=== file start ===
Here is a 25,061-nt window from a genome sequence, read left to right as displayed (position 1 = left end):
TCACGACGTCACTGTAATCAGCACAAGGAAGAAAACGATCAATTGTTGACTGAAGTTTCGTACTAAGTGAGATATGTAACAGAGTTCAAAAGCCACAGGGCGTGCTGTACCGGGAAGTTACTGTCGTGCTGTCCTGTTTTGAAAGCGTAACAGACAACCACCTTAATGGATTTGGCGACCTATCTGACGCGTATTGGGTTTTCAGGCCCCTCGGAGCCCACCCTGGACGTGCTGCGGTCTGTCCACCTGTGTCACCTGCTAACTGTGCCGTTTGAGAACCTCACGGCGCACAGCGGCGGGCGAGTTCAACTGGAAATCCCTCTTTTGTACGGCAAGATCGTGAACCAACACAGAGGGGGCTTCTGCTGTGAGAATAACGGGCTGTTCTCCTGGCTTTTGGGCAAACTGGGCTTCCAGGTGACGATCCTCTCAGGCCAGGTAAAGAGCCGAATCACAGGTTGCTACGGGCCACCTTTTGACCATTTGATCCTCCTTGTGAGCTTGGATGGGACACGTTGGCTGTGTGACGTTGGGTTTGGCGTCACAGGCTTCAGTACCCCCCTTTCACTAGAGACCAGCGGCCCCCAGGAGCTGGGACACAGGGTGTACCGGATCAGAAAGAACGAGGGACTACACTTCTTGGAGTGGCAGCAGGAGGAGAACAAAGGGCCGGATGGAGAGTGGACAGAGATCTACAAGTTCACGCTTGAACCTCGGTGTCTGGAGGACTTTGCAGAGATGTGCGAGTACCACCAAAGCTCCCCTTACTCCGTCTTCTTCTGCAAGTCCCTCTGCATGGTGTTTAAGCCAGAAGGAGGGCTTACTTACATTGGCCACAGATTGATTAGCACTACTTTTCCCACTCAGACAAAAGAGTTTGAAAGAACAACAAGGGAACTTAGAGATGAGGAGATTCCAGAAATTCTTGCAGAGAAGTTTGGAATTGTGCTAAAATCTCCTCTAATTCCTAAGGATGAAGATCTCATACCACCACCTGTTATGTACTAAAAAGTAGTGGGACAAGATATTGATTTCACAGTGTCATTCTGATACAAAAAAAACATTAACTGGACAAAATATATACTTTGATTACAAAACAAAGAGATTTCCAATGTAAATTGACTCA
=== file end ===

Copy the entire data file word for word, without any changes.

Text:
Here is a 25,061-nt window from a genome sequence, read left to right as displayed (position 1 = left end):
TCACGACGTCACTGTAATCAGCACAAGGAAGAAAACGATCAATTGTTGACTGAAGTTTCGTACTAAGTGAGATATGTAACAGAGTTCAAAAGCCACAGGGCGTGCTGTACCGGGAAGTTACTGTCGTGCTGTCCTGTTTTGAAAGCGTAACAGACAACCACCTTAATGGATTTGGCGACCTATCTGACGCGTATTGGGTTTTCAGGCCCCTCGGAGCCCACCCTGGACGTGCTGCGGTCTGTCCACCTGTGTCACCTGCTAACTGTGCCGTTTGAGAACCTCACGGCGCACAGCGGCGGGCGAGTTCAACTGGAAATCCCTCTTTTGTACGGCAAGATCGTGAACCAACACAGAGGGGGCTTCTGCTGTGAGAATAACGGGCTGTTCTCCTGGCTTTTGGGCAAACTGGGCTTCCAGGTGACGATCCTCTCAGGCCAGGTAAAGAGCCGAATCACAGGTTGCTACGGGCCACCTTTTGACCATTTGATCCTCCTTGTGAGCTTGGATGGGACACGTTGGCTGTGTGACGTTGGGTTTGGCGTCACAGGCTTCAGTACCCCCCTTTCACTAGAGACCAGCGGCCCCCAGGAGCTGGGACACAGGGTGTACCGGATCAGAAAGAACGAGGGACTACACTTCTTGGAGTGGCAGCAGGAGGAGAACAAAGGGCCGGATGGAGAGTGGACAGAGATCTACAAGTTCACGCTTGAACCTCGGTGTCTGGAGGACTTTGCAGAGATGTGCGAGTACCACCAAAGCTCCCCTTACTCCGTCTTCTTCTGCAAGTCCCTCTGCATGGTGTTTAAGCCAGAAGGAGGGCTTACTTACATTGGCCACAGATTGATTAGCACTACTTTTCCCACTCAGACAAAAGAGTTTGAAAGAACAACAAGGGAACTTAGAGATGAGGAGATTCCAGAAATTCTTGCAGAGAAGTTTGGAATTGTGCTAAAATCTCCTCTAATTCCTAAGGATGAAGATCTCATACCACCACCTGTTATGTACTAAAAAGTAGTGGGACAAGATATTGATTTCACAGTGTCATTCTGATACAAAAAAAACATTAACTGGACAAAATATATACTTTGATTACAAAACAAAGAGATTTCCAATGTAAATTGACTCA